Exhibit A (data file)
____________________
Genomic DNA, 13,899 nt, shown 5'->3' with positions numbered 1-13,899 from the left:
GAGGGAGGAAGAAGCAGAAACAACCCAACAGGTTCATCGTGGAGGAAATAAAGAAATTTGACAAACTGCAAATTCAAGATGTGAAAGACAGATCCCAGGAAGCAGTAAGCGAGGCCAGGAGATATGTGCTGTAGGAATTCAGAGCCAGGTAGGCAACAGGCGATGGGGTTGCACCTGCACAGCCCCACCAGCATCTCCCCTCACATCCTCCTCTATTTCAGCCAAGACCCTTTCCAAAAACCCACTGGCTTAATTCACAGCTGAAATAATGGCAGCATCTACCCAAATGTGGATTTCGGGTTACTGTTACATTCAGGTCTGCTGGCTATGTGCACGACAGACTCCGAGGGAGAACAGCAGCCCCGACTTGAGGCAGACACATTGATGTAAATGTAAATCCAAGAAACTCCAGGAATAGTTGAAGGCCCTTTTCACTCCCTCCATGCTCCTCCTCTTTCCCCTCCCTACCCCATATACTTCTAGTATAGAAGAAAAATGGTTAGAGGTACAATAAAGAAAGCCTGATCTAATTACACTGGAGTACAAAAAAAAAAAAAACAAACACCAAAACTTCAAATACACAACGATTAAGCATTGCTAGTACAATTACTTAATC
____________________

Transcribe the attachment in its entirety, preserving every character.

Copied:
Genomic DNA, 13,899 nt, shown 5'->3' with positions numbered 1-13,899 from the left:
GAGGGAGGAAGAAGCAGAAACAACCCAACAGGTTCATCGTGGAGGAAATAAAGAAATTTGACAAACTGCAAATTCAAGATGTGAAAGACAGATCCCAGGAAGCAGTAAGCGAGGCCAGGAGATATGTGCTGTAGGAATTCAGAGCCAGGTAGGCAACAGGCGATGGGGTTGCACCTGCACAGCCCCACCAGCATCTCCCCTCACATCCTCCTCTATTTCAGCCAAGACCCTTTCCAAAAACCCACTGGCTTAATTCACAGCTGAAATAATGGCAGCATCTACCCAAATGTGGATTTCGGGTTACTGTTACATTCAGGTCTGCTGGCTATGTGCACGACAGACTCCGAGGGAGAACAGCAGCCCCGACTTGAGGCAGACACATTGATGTAAATGTAAATCCAAGAAACTCCAGGAATAGTTGAAGGCCCTTTTCACTCCCTCCATGCTCCTCCTCTTTCCCCTCCCTACCCCATATACTTCTAGTATAGAAGAAAAATGGTTAGAGGTACAATAAAGAAAGCCTGATCTAATTACACTGGAGTACAAAAAAAAAAAAAACAAACACCAAAACTTCAAATACACAACGATTAAGCATTGCTAGTACAATTACTTAATC